Being a Therapist: A Practioner's Handbook
Our contemporary world is one in which "the customer is always right," and therapists, like many other professionals, are increasingly beset by rules and regulations that undermine their authority and autonomy. While many books emphasize the therapist's duties and obligations in maintaining the wellbeing of his or her clients, this book is intended to redress the balance in favor of emphasizing the wellbeing of the therapist. It covers the topics of our present cultural zeitgeist, issues of professionalism, humanistic-existential assumptions, diagnosis, therapy, and the overall psychological wellbeing of the practitioner. It also offers a taster of the author's original theory of five basic personality types. It will be invaluable as a supplementary text on all therapy and counselling training courses.
The personality typology presented in this book, which was developed by the author over twenty years of her practice, will be of particular interest to experienced practitioners, as well as to beginners, in providing them with a new conceptual framework to add to their established repertoire.
The book is singular in its style - personal, opinionated, humorous, self-revelatory, anecdotal and jargon-free. It addresses the philosophical and practical issues relevant to the practice of all types of humanistic therapy, while not favouring any particular theory. It probes issues related to the profession of therapy in depth while, at the same time, being exceptionally easy to read. It contains a plethora of advice and is full of humor and informality.
What people are saying - Write a review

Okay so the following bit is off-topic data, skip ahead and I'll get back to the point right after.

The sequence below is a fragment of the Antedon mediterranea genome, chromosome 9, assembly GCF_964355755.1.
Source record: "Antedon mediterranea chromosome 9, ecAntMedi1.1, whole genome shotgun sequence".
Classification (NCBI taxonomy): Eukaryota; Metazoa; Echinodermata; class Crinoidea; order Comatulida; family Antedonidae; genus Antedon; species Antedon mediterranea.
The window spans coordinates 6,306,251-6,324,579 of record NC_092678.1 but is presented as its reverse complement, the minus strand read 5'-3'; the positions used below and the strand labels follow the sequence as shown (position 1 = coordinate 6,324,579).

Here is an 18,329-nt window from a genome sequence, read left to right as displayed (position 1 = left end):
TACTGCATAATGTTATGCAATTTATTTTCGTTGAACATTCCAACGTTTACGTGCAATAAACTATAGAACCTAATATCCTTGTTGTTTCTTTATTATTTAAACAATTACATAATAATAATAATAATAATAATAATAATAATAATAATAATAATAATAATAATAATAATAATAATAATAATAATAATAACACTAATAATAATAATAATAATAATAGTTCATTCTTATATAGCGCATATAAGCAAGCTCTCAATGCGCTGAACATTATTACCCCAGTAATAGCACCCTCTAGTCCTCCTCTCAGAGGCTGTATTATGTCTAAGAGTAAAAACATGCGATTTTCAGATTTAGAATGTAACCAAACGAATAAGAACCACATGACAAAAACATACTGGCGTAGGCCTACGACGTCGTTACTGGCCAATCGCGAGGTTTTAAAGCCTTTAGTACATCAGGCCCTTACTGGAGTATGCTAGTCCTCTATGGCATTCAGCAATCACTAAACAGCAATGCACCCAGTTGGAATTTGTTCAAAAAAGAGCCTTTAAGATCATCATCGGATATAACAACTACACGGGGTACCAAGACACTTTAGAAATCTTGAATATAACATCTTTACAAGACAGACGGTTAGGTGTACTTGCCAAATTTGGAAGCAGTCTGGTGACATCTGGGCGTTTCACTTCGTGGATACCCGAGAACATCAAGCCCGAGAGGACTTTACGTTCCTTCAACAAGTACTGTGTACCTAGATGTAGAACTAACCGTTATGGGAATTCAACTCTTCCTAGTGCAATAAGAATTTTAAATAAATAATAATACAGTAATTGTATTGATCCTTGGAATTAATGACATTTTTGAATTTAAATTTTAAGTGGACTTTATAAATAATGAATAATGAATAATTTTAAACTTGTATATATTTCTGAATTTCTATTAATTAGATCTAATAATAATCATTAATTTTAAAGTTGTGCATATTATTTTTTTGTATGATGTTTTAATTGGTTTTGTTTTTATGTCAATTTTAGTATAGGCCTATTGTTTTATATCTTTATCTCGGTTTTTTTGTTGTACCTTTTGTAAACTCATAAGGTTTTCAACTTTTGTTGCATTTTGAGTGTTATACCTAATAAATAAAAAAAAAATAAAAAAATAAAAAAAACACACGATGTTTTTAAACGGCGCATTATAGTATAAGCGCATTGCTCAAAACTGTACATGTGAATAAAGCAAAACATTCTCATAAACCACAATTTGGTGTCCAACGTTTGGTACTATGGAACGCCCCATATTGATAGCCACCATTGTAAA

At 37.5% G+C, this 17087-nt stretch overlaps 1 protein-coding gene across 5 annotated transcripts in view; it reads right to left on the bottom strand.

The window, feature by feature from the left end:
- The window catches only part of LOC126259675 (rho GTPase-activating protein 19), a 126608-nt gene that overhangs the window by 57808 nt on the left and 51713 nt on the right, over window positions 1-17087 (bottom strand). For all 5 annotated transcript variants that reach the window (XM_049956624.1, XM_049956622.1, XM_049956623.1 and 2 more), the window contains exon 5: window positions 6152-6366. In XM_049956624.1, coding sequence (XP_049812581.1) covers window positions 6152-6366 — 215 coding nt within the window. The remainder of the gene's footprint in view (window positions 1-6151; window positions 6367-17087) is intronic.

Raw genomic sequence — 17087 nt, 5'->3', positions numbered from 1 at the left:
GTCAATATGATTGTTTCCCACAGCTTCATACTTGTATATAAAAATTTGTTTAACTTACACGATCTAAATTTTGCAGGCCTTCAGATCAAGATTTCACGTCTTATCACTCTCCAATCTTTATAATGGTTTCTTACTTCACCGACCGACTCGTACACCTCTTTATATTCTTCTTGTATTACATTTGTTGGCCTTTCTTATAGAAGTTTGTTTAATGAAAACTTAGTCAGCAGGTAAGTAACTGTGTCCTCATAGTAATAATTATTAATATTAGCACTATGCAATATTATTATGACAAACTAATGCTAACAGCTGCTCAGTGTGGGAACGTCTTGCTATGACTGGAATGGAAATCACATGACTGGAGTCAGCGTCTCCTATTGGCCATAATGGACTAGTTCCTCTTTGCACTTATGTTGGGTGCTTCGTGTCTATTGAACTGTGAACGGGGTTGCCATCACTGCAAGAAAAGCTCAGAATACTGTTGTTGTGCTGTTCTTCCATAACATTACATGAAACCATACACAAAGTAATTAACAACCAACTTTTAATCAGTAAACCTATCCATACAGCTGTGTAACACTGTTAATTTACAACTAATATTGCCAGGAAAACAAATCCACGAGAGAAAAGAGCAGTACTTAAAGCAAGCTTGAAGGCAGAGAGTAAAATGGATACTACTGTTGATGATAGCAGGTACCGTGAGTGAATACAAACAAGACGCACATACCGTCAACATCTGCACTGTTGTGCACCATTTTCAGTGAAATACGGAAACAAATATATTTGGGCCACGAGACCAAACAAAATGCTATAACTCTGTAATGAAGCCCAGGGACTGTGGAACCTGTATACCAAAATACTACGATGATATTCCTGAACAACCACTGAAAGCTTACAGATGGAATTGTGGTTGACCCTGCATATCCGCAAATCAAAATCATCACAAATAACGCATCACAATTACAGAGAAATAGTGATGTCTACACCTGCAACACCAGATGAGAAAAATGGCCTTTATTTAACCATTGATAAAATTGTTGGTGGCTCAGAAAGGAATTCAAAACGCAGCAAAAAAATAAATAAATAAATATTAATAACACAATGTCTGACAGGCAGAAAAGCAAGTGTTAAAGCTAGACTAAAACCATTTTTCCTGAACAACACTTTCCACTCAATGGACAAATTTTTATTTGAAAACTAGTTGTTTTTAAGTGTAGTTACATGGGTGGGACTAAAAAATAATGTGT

We haven't found any reviews in the usual places.
Other editions - View all
accept achieve Adapted Child Adult adventure aggressive anxiety autono awareness become the truly behaviour Categorising Child ego choose client compound decision context controlling core existential dichotomy countertransference couple death decision being served deepest deeply defence demands Doormat early childhood emotional ents envy excitement experience frame of reference Free Child give goals group therapy homeostatic human Hurrier individual individual’s intimacy intimate justifies the expression lives meaning metaphors mutual nature negative strokes ness never obsessive opposite-sexed parent other’s ourselves overall pain partners patient payoff people’s Perfectionist personality types physical play pleasure politically correct positive strokes professional psychoanalysis psychological psychotherapist quest reality reassurance reject rela relationship resentment response rience same-sexed parent seek self-esteem session sexual sion Stiff Upper Lip Stiff Upper Lipper syndrome theories therapeutic therapist things tion tive Transactional Analysis transactions truth Try Harder typically unloveworthy usually versus